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Sergeant Louis Moloney stated at Ennis Circuit Court that in the yard, it will be alleged that Mr McNamara assaulted Mr Casey and used an ash plant during the course of the alleged assault.

Man who doused another in petrol ‘only wanted to give him kick up the backside’

A 59-year old year old man “just wanted to give a young fella a kick up the backside” when he doused him in petrol in his bedroom, a court has heard.
That is according defence solicitor, John Casey for the accused, Mark Davies, who said that his client was “pushed over the edge” prior to the incident in Jason Morris’s bedroom on September 27 last.
At Ennis District Court, Sergeant Louis Moloney said that on the night of the domestic incident at Fountain, Toonagh, outside Ennis, Mark Davies of Lower Market Street, Ennis went into the bedroom of his partner’s son, Jason Morris with a canister of petrol and poured petrol on Mr Morris and his bed.
Sergeant Moloney stated that it is alleged that Mr Davies then threatened to set the petrol alight with a lighter.
Mr Morris reported the incident to Gardai who arrived and declared the house a crime scene. Personnel from the Clare Fire Service also arrived to make the house safe.
Sergeant Moloney told Judge Alec Gabbett that “it is a very serious incident” and stated that the DPP has directed that the case be heard in the district court on a plea of guilty only.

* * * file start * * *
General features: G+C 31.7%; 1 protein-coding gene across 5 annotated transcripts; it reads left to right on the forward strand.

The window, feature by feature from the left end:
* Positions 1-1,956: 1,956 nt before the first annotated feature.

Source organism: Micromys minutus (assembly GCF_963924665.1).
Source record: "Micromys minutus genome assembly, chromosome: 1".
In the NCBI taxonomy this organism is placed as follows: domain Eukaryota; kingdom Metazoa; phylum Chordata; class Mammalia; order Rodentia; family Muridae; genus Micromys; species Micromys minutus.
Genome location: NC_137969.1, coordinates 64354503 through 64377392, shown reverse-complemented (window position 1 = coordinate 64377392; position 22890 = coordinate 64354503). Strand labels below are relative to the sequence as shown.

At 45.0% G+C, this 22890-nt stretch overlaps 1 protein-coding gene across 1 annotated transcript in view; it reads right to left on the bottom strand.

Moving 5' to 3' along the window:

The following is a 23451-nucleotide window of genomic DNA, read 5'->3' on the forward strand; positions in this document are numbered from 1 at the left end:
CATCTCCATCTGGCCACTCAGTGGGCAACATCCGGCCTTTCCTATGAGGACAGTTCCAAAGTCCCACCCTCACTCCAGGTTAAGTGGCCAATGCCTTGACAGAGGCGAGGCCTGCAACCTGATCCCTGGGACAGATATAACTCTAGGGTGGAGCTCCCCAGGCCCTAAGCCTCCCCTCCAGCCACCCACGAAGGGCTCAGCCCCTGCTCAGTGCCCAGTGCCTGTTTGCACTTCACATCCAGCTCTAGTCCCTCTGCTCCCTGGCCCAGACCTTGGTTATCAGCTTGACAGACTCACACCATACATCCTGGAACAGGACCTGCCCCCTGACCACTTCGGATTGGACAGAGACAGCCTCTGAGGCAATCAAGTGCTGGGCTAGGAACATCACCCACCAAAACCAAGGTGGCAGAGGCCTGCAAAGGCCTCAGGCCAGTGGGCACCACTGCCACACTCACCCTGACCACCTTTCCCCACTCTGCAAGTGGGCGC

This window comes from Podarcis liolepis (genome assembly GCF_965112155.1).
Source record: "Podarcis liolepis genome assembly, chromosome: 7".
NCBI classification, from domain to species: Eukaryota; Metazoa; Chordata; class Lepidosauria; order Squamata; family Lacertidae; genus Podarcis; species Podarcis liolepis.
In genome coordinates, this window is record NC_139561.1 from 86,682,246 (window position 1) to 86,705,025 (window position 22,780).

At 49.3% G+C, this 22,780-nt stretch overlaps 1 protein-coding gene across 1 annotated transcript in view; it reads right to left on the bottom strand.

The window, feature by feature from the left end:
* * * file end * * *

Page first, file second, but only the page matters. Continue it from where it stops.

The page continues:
After hearing a brief outline of the facts, Judge Gabbett said “Mr Davies threatened to set fire to his partner’s son.”
Judge Gabbett added that both Mr Davies and Mr Morris “could have been killed”.
The judge said that the consequences from the incident “could have been horrendous”.
He said, “You don’t go around dousing someone with petrol in a domestic dispute.”
Mr Casey stated that the actions of Mr Davies “were extreme”. He said, “It was a horrific thing for the young man.”
Mr Casey said that Mr Morris’s brother and mother intervened and the situation was defused immediately.
The solicitor said that Mr Davies was pleading guilty to two charges before the court. He said, “He has put up his hands and admitted that he was wrong.”
Mr Casey said there was friction in the household after Mr Morris’s surprise return from Australia. He said Mr Davies had been living at the home for a long period prior to Mr Morris’s return.
Mr Casey said that Mr Davies found that Mr Morris was “being extremely difficult and not contributing to the house”.
He said that Mr Davies had an issue with this and tried to speak to Mr Morris on a number of occasions about it.
Mr Casey said that Mr Davies has since moved out of the home “and his relationship with Mrs Morris is continuing. She is supporting him and is outside court here today”.
“The impact it has had on her is profound,” said Mr Casey.
“She is caught between her sons and Mr Davies. Things are very poor. She is in a bad way. Mr Davies is in a bad way. This has caused an amount of upset to everyone.”
Mr Casey said that Mr Davies has no previous convictions “and works in the buildings”.
He said, “He realises the impact that this had on the injured party, on his brother and on his partner.”
Mr Casey said Mr Davies “is disappointed with himself with how he dealt with the issue as he saw it between mother and son”.
In the case, Mr Davies has pleaded guilty to issuing a threat to Jason Morris and producing a canister of petrol during the course of a dispute.
Judge Gabbett adjourned the case to October for a victim impact statement from Mr Morris and for a Probation Report to be carried out on Mr Davies.

by Gordon Deegan

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